[1] From Eugene Martin LaVergne,Petitioner, v. John Bryson, Secretary of the United States Department of Commerce, On Petition for a Writ of Certiorari to the United States Court of Appeals for the Third Circuit --- “Article the First” was agreed upon and settled and was not even before the Joint Conference Committee, during the process it was noticed that there was a possible flaw in the text of “Article the First” at Line 2 (the second of the three Lines, or “Clauses”). With inclusion of the negative word “less” at Line 2, the 40,000 ratio was actually a “ceiling” ratio when in fact at Line 2 the 40,000 number was intended to be a “floor” ratio, so that once the growth or population progressed so that the Nation was at Line 2, the ratio would be between 40,000 and 50,000, but not “less” than 40,000. These were smart men, and they quickly realized that there was a simple way to correct this hard to recognize flaw so that the intent of what was actually approved would be guaranteed. All that had to be done was to exchange the new word “more” for the existing word of “less” in Line 2. Indeed, the Final Report made such a recommendation, and this is what was voted on and approved by Congress as the final form of text of “Article the First”. However, thereafter some Clerk misunderstood the Final Report and did not know what a penultimate was (and apparently then incorrectly read the “Article the First” text linearly as printed in the Broadside, and not as the three “Lines” or Clauses referred to by the Joint Committee and understood by Congress) and took it upon themselves to paraphrase what they thought the Final Reportmeant when referring to the Final Report in the House Journal, rather than simply memorialize the verbatim  text of the actual Final Report that was voted on and approved. The actual Final Report directed that the change be made as follows:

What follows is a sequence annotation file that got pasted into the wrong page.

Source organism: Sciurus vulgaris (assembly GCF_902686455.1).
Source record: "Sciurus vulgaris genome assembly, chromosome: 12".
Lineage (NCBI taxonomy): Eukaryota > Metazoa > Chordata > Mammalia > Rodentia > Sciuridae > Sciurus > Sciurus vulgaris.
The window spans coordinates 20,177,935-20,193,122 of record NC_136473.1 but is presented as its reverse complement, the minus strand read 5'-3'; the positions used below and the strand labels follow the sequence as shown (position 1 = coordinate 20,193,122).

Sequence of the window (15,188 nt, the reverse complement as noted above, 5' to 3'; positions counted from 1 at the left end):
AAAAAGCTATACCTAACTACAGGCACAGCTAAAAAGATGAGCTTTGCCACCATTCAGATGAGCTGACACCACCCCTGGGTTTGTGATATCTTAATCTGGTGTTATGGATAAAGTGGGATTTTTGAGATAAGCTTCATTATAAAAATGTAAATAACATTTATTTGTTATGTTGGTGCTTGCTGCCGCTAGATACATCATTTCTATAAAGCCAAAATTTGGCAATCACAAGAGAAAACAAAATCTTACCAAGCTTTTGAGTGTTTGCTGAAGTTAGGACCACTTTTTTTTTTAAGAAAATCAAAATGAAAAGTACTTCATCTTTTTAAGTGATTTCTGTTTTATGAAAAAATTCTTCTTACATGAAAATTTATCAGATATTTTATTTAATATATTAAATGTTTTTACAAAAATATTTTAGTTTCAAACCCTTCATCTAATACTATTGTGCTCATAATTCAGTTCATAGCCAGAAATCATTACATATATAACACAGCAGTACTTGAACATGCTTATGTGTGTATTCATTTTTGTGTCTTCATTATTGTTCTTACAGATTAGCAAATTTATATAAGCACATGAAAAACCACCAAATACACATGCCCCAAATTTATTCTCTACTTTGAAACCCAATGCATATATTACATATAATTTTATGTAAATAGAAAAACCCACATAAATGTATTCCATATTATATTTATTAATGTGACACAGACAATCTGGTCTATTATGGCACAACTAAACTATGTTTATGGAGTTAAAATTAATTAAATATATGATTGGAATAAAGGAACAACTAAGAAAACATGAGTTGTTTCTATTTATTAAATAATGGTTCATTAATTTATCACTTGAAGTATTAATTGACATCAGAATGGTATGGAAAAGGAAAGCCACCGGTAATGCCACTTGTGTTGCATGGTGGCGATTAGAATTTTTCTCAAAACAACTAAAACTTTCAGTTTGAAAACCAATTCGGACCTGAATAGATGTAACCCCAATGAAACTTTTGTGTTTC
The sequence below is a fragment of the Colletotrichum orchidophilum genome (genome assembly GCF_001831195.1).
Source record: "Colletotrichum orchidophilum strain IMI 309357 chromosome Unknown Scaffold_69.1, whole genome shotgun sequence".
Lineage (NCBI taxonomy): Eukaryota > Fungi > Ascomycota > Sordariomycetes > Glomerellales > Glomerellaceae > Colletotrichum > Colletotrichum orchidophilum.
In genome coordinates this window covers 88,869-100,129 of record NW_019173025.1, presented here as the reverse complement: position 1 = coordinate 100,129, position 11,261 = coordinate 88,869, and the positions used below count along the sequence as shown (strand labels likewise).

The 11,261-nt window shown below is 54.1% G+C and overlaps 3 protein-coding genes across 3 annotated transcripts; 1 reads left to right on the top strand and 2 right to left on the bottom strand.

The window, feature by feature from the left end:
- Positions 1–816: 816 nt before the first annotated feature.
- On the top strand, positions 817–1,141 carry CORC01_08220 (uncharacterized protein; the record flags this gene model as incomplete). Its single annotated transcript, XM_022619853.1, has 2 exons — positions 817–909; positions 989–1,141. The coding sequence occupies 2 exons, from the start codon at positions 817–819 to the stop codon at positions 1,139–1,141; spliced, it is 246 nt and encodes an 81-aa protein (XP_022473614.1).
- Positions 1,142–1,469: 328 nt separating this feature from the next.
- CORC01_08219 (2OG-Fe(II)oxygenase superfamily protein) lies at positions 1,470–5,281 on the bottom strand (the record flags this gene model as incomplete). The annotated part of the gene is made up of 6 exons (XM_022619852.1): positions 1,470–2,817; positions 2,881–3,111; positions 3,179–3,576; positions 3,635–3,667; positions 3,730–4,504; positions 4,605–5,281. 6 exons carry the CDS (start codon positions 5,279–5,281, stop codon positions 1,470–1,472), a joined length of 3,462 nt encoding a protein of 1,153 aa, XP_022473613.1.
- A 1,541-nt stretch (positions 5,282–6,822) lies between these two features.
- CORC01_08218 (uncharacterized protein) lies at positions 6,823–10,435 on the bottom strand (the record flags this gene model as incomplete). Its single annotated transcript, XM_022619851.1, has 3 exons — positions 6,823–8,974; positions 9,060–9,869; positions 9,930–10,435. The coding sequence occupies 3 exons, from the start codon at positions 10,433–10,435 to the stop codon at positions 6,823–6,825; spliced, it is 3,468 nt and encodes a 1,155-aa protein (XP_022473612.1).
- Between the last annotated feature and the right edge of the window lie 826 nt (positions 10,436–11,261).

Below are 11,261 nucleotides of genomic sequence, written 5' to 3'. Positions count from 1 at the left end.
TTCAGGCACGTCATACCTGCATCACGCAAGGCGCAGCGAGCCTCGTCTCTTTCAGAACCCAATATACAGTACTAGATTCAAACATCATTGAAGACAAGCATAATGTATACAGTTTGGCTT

The Committees were also of opinion it would be proper for both Houses to agree to amend the First Article, by striking out the word “less” in the last line but one, and inserting in its place the word “more”, and accordingly recommend that the said Article be reconsidered for that purpose. (Emphasis added)